Fisher's exact test was used to test for Hardy–Weinberg equilibrium in the Control samples and for comparing the allele counts in the Cases and Controls. Association tests, calculation of OR and conditional logistic regression analysis were performed using the software PLINK. LD was calculated using Haploview v 4.0. The expression level of the STAT4β isoform was correlated with the genotypes of the SLE-associated SNPs in STAT4 using a linear regression model. The expression level of the SLE-risk haplotype and the total expression level of STAT4 were correlated with the SLE-risk haplotype using a two-tailed t-test. A logistic regression model was used to estimate gene–gene interaction between the STAT4 and IRF5 SNPs and for the additive effects of the three SNPs. Fisher's exact test was used to test for the difference in STAT4 and IRF5-risk allele counts between Cases and Controls. These analyses were performed using R-software and environment. Clinical criteria were analyzed using StatView software. Fisher's exact test was used for comparing the frequencies of ACR criteria between Cases and Controls and continuous variables were compared using Mann–Whitney U test.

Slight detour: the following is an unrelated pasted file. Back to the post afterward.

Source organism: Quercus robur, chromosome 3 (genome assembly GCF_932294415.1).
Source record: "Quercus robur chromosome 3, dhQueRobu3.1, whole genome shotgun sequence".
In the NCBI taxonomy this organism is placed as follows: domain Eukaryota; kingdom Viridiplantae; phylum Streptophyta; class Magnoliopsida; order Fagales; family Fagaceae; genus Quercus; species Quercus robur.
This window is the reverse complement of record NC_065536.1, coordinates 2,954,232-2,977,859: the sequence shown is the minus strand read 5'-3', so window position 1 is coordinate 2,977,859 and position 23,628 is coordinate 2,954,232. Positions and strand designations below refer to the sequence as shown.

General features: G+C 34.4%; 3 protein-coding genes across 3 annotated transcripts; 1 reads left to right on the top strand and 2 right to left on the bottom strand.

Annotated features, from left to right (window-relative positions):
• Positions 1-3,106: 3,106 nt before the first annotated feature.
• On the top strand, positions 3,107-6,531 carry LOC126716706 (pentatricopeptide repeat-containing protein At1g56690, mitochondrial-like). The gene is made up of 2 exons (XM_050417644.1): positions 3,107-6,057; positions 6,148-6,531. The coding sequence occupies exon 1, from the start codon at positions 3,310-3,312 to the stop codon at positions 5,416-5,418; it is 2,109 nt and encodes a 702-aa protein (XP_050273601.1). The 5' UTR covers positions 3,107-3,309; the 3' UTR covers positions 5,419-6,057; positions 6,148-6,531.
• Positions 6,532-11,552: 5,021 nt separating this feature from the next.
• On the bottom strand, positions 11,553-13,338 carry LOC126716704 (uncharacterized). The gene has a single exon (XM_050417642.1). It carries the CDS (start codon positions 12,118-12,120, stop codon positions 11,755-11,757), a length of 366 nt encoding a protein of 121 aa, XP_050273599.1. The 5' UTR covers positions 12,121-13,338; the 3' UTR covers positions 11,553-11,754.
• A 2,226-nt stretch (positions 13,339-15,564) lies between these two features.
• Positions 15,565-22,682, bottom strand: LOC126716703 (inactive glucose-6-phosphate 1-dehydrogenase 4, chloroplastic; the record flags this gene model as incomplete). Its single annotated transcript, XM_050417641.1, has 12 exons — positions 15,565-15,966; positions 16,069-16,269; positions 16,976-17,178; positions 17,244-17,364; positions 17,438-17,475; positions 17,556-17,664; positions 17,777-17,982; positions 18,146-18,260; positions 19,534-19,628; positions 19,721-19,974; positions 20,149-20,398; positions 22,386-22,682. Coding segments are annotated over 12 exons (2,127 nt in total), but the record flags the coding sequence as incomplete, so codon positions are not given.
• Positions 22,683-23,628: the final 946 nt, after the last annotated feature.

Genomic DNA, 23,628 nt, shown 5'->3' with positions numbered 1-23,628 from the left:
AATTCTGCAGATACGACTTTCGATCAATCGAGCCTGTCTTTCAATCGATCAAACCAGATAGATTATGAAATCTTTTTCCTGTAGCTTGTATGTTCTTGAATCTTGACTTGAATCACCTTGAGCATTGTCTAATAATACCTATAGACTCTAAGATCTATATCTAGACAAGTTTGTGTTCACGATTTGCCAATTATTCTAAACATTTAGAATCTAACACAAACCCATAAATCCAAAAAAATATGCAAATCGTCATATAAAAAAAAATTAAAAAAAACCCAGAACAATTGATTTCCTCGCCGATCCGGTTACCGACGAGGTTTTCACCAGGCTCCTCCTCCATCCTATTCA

The study was supported by a Target Identification in Lupus (TIL) grant from the Alliance for Lupus Research, USA; by grants from the Swedish Research Council for Medicine, Agnes and Mac Rudberg's Foundation and from the Knut and Alice Wallenberg Foundation, the Swedish Rheumatism Association, the Åke Wiberg Foundation, Center of Gender Medicine at Karolinska Institutet, the King Gustaf V 80-year Foundation and Ulla and Roland Gustafsson Foundation. Dr T.P. is supported by funding from Genome Quebec and Genome Canada. The statistical analyses conducted in the AT&T Genomics Computing Center in San Antonio were supported in part by a gift from the AT&T Foundation and by the (US) National Center for Research Resources (RR013556). Funding to pay open access publication charges was provided by the Swedish Research Council for Medicine.
We thank Rezvan Kiani Dehkordi at the Rheumatology Clinic, Uppsala University Hospital, for DNA collection and Anders Lundmark, Molecular Medicine, Department of Medical Sciences, Uppsala University, for assistance with the figures of the manuscript. Genotyping was performed using equipment available at the SNP Technology Platform in Uppsala, Sweden. Mr Kevin Lam (M.Sc.) and Ms Vonda Koka (M.Sc.) are acknowledged for performing the allelic expression experiments. Dr T.P. holds a Canada Research Chair (CRC Tier II).
Conflict of Interest statement. None of the authors declare any conflict of interest.